Postgraduate Course: International Oil and Gas Law (LAWS11304)
|School||School of Law
||College||College of Arts, Humanities and Social Sciences
|Credit level (Normal year taken)||SCQF Level 11 (Postgraduate)
|Course type||Online Distance Learning
||Availability||Not available to visiting students
|Summary||The course will begin with an overview of the industry and the key economic and political actors, and provide an introduction to the role of oil and gas in international relations and to the economics of the industry. The course will also provide an introduction to the principles of public and private international law relevant to the industry, and how these operate in practice with reference to industry-specific contracts, agreements and instruments.
There will be a detailed analysis of 'upstream' issues and the legal issues surrounding exploration, including a comparative analysis of the different legal regimes surrounding exploration rights and specific problems with exploration, such as joint exploration and exploration in disputed territory.
The course will analyse the various commercial arrangements in the industry such as Joint Ventures (with an emphasis on Joint Operating Agreements) and will also look at arrangements regarding infrastructure. The course will also cover 'downstream' issues such as the trading and transportation of oil and gas, with reference to industry specific contracts. Finally, the course will analyse the particular issues concerning the States as actors in the oil and gas industry including stabilisation clauses, state immunity and international dispute settlement.
Through the use of primary sources, secondary literature and case studies, the course aims to promote a deeper understanding of the operation of the international oil and gas industry, of the legal issues facing the industry and the various solutions. The course also aims to develop students' understanding of the operation of international commercial law in a practical context. The course aims to assist students in taking a critical and comparative approach to the relevant legal issues and to view these in their economic and political context
Week 1: Introduction to the oil and gas as industry
Week 2: Introduction to the legal framework
Week 3: Ownership and control of hydrocarbons
Week 4: Rights to explore for and produce oil and gas
Week 5: Commercial Arrangements I - Joint Ventures and the Joint Operating Agreement
Week 6: Commercial Arrangements II - Operational contracts and decommissioning
Week 7: Commercial Arrangements III - Acquisitions and disposals
Week 8: The transportation and trading of oil and gas
Week 9: Environmental issues
Week 10: Contracting with states
Entry Requirements (not applicable to Visiting Students)
||Other requirements|| Please contact the online learning team at firstname.lastname@example.org
|Additional Costs|| Students should have regular and reliable access to the Internet.
Course Delivery Information
|Academic year 2019/20, Not available to visiting students (SS1)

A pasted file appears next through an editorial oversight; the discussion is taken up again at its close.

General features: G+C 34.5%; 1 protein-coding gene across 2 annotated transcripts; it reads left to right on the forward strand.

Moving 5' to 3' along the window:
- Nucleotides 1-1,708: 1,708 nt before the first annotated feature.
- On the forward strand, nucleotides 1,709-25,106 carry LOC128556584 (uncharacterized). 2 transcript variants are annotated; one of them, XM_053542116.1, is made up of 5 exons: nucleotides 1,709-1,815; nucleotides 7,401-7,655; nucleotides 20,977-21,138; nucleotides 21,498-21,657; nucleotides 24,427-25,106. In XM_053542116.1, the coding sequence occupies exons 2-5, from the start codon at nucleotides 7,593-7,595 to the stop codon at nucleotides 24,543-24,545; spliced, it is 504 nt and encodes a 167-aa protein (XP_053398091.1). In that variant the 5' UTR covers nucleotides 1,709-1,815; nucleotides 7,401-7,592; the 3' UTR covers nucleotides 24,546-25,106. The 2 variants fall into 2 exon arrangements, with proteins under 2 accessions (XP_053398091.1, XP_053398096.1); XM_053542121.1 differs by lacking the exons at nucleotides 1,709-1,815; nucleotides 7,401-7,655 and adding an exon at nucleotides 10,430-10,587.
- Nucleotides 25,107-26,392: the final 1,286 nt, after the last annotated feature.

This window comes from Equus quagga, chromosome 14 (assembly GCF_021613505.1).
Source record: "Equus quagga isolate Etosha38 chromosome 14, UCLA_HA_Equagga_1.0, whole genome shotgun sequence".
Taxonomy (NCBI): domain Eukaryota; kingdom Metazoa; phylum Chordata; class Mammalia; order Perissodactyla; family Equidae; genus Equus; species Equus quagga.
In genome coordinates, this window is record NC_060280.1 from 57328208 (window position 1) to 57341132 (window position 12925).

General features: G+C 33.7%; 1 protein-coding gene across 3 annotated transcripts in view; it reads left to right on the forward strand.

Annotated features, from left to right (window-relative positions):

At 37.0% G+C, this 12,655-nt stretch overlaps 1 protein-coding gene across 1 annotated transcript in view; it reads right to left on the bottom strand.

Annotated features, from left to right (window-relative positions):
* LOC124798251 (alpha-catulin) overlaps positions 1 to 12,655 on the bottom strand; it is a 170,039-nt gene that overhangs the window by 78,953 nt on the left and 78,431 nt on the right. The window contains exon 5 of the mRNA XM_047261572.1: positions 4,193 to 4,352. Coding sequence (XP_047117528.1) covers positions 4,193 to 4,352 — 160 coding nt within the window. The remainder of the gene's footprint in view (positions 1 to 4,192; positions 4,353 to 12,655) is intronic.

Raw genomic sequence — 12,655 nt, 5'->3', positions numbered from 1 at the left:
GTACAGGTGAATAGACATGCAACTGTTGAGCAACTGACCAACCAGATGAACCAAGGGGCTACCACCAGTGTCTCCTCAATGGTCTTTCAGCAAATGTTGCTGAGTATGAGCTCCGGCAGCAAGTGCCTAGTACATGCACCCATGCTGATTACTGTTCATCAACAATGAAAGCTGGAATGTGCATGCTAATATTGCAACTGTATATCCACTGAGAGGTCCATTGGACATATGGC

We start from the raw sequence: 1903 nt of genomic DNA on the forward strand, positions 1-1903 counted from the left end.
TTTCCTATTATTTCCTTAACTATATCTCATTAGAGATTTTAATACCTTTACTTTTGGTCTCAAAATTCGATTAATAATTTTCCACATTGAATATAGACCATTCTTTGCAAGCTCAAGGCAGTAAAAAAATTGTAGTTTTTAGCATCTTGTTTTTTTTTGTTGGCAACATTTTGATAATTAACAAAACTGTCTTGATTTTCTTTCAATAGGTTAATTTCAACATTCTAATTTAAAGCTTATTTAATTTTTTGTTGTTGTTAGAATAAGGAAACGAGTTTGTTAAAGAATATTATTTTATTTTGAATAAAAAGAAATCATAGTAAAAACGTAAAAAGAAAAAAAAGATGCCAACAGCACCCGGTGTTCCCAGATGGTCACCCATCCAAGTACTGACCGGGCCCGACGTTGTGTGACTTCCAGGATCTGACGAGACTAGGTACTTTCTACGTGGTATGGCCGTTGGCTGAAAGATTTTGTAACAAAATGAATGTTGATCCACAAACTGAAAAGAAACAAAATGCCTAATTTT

|Learning and Teaching activities (Further Info)
Seminar/Tutorial Hours 40,
Programme Level Learning and Teaching Hours 4,
Directed Learning and Independent Learning Hours
|Assessment (Further Info)
|Additional Information (Assessment)
||One essay of up to 4,000 words (60%); one individual assignment (20%); portfolio of contributions made to weekly online discussions throughout the semester (20%).
Requirements for all course assessments will be outlined to students within the individual courses at the start of each semester.
||Students will have the opportunity to obtain formative feedback over the course of the semester. The feedback provided will assist students in their preparation for the summative assessment.
Details of the School's feedback policy will be available at the start of the course.
|No Exam Information
On completion of this course, the student will be able to:
- demonstrate a deeper understanding of the legal issues arising in the oil and gas industry,
- articulate a deeper and more focused understanding of the operation of international law;
- engage in debate as to the efficacy of the different solutions to the legal issues arising in the industry and your critical awareness of the economic and political aspects underpinning the various legal issues.
|A list of key course readings will be available in advance of the course. Detailed reading lists are then available each week.|
|Graduate Attributes and Skills
||Students will develop their skills and abilities in:
1. Research and enquiry, through e.g. selecting and deploying appropriate research techniques;
2. Personal and intellectual autonomy, e.g. developing the ability to independently assess the relevance and importance of primary and secondary sources;
3. Communication, e.g. skills in summarising and communicating information and ideas effectively in written form;
4. Personal effectiveness, e.g. working constructively as a member of an online community;
5. Students will also develop their technical/practical skills, throughout the course, e.g. in articulating, evidencing and sustaining a line of argument, and engaging in a convincing critique of another's arguments.
||This course is taught by online learning.
|Additional Class Delivery Information
||This course is taught by online learning.
|Course organiser||Mr Paul Morton
|Course secretary||Ms Clare Polson
Tel: (0131 6)51 9704